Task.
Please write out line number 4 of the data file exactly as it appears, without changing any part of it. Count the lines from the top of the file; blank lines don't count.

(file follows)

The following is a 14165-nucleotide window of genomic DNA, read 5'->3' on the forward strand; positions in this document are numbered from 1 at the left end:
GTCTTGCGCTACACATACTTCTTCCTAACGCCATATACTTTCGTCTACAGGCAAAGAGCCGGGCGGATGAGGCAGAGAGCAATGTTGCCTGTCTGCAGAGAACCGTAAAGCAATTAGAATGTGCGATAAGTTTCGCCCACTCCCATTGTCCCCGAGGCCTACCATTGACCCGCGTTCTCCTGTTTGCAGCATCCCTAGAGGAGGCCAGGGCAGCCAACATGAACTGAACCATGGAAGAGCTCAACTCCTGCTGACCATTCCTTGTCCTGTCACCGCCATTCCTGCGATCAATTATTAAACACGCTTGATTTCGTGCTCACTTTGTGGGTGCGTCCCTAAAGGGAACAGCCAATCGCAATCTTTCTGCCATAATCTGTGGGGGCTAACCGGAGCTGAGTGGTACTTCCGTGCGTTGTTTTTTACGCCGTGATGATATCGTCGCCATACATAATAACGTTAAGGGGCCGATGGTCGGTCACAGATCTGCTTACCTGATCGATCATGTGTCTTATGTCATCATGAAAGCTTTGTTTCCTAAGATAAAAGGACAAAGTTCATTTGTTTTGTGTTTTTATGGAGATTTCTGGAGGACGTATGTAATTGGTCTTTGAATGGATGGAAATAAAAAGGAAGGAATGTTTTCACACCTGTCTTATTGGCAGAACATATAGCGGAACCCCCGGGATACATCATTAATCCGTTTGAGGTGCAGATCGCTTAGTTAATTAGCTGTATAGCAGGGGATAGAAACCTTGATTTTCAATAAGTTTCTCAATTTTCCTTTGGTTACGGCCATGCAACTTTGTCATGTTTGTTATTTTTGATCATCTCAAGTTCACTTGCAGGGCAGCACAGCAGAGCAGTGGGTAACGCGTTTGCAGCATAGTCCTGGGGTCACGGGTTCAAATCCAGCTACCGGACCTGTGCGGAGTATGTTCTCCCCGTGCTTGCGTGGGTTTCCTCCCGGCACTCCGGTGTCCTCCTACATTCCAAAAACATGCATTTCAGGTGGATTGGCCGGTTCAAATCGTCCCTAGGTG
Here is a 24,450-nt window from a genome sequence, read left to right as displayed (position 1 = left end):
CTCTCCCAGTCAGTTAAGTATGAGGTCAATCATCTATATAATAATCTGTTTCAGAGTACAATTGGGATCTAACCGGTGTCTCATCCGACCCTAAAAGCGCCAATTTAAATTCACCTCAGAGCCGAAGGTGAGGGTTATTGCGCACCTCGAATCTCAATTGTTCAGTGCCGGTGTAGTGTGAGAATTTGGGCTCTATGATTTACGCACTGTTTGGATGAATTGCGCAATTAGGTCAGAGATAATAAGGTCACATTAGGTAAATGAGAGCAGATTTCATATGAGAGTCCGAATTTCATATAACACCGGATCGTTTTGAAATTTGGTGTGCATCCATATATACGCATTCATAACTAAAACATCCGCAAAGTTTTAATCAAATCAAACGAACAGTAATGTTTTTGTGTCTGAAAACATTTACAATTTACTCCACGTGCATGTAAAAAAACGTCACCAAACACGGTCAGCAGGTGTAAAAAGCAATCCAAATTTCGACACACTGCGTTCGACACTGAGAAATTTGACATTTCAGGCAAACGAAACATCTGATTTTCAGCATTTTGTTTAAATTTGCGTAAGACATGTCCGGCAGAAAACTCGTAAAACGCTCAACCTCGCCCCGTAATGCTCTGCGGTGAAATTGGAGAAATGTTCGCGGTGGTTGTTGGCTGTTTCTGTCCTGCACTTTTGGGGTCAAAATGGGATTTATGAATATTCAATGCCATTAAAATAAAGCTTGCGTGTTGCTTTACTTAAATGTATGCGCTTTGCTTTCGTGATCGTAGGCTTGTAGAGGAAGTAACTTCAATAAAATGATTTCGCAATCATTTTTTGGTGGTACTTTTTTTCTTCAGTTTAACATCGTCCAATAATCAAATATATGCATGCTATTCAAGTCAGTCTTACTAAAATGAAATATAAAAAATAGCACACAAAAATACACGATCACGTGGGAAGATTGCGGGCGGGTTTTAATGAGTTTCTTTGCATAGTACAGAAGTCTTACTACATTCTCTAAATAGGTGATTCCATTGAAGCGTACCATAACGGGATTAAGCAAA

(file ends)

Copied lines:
CTCTCCCAGTCAGTTAAGTATGAGGTCAATCATCTATATAATAATCTGTTTCAGAGTACAATTGGGATCTAACCGGTGTCTCATCCGACCCTAAAAGCGCCAATTTAAATTCACCTCAGAGCCGAAGGTGAGGGTTATTGCGCACCTCGAATCTCAATTGTTCAGTGCCGGTGTAGTGTGAGAATTTGGGCTCTATGATTTACGCACTGTTTGGATGAATTGCGCAATTAGGTCAGAGATAATAAGGTCACATTAGGTAAATGAGAGCAGATTTCATATGAGAGTCCGAATTTCATATAACACCGGATCGTTTTGAAATTTGGTGTGCATCCATATATACGCATTCATAACTAAAACATCCGCAAAGTTTTAATCAAATCAAACGAACAGTAATGTTTTTGTGTCTGAAAACATTTACAATTTACTCCACGTGCATGTAAAAAAACGTCACCAAACACGGTCAGCAGGTGTAAAAAGCAATCCAAATTTCGACACACTGCGTTCGACACTGAGAAATTTGACATTTCAGGCAAACGAAACATCTGATTTTCAGCATTTTGTTTAAATTTGCGTAAGACATGTCCGGCAGAAAACTCGTAAAACGCTCAACCTCGCCCCGTAATGCTCTGCGGTGAAATTGGAGAAATGTTCGCGGTGGTTGTTGGCTGTTTCTGTCCTGCACTTTTGGGGTCAAAATGGGATTTATGAATATTCAATGCCATTAAAATAAAGCTTGCGTGTTGCTTTACTTAAATGTATGCGCTTTGCTTTCGTGATCGTAGGCTTGTAGAGGAAGTAACTTCAATAAAATGATTTCGCAATCATTTTTTGGTGGTACTTTTTTTCTTCAGTTTAACATCGTCCAATAATCAAATATATGCATGCTATTCAAGTCAGTCTTACTAAAATGAAATATAAAAAATAGCACACAAAAATACACGATCACGTGGGAAGATTGCGGGCGGGTTTTAATGAGTTTCTTTGCATAGTACAGAAGTCTTACTACATTCTCTAAATAGGTGATTCCATTGAAGCGTACCATAACGGGATTAAGCAAA